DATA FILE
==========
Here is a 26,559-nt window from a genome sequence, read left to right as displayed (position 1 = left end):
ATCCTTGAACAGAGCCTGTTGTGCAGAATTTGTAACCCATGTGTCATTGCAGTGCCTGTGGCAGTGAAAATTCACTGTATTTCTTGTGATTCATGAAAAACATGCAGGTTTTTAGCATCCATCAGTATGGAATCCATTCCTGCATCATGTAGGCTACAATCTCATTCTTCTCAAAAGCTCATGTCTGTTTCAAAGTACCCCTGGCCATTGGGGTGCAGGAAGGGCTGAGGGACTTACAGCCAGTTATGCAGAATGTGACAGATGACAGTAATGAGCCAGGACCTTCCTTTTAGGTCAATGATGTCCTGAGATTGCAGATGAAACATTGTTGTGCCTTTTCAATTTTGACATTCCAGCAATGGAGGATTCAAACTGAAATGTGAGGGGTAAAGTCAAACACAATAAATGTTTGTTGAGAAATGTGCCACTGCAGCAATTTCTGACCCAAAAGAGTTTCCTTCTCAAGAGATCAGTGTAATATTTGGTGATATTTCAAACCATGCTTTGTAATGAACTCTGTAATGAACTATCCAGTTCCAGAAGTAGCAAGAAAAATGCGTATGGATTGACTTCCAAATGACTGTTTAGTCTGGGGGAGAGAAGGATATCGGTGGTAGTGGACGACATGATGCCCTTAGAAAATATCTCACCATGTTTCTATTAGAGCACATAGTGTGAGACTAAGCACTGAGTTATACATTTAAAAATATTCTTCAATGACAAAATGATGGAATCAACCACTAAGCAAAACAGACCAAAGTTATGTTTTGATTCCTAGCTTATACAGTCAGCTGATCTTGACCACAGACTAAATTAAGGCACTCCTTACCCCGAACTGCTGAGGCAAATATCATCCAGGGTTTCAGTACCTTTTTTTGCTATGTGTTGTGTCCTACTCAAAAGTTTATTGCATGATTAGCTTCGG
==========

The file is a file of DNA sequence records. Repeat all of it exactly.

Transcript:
Here is a 26,559-nt window from a genome sequence, read left to right as displayed (position 1 = left end):
ATCCTTGAACAGAGCCTGTTGTGCAGAATTTGTAACCCATGTGTCATTGCAGTGCCTGTGGCAGTGAAAATTCACTGTATTTCTTGTGATTCATGAAAAACATGCAGGTTTTTAGCATCCATCAGTATGGAATCCATTCCTGCATCATGTAGGCTACAATCTCATTCTTCTCAAAAGCTCATGTCTGTTTCAAAGTACCCCTGGCCATTGGGGTGCAGGAAGGGCTGAGGGACTTACAGCCAGTTATGCAGAATGTGACAGATGACAGTAATGAGCCAGGACCTTCCTTTTAGGTCAATGATGTCCTGAGATTGCAGATGAAACATTGTTGTGCCTTTTCAATTTTGACATTCCAGCAATGGAGGATTCAAACTGAAATGTGAGGGGTAAAGTCAAACACAATAAATGTTTGTTGAGAAATGTGCCACTGCAGCAATTTCTGACCCAAAAGAGTTTCCTTCTCAAGAGATCAGTGTAATATTTGGTGATATTTCAAACCATGCTTTGTAATGAACTCTGTAATGAACTATCCAGTTCCAGAAGTAGCAAGAAAAATGCGTATGGATTGACTTCCAAATGACTGTTTAGTCTGGGGGAGAGAAGGATATCGGTGGTAGTGGACGACATGATGCCCTTAGAAAATATCTCACCATGTTTCTATTAGAGCACATAGTGTGAGACTAAGCACTGAGTTATACATTTAAAAATATTCTTCAATGACAAAATGATGGAATCAACCACTAAGCAAAACAGACCAAAGTTATGTTTTGATTCCTAGCTTATACAGTCAGCTGATCTTGACCACAGACTAAATTAAGGCACTCCTTACCCCGAACTGCTGAGGCAAATATCATCCAGGGTTTCAGTACCTTTTTTTGCTATGTGTTGTGTCCTACTCAAAAGTTTATTGCATGATTAGCTTCGG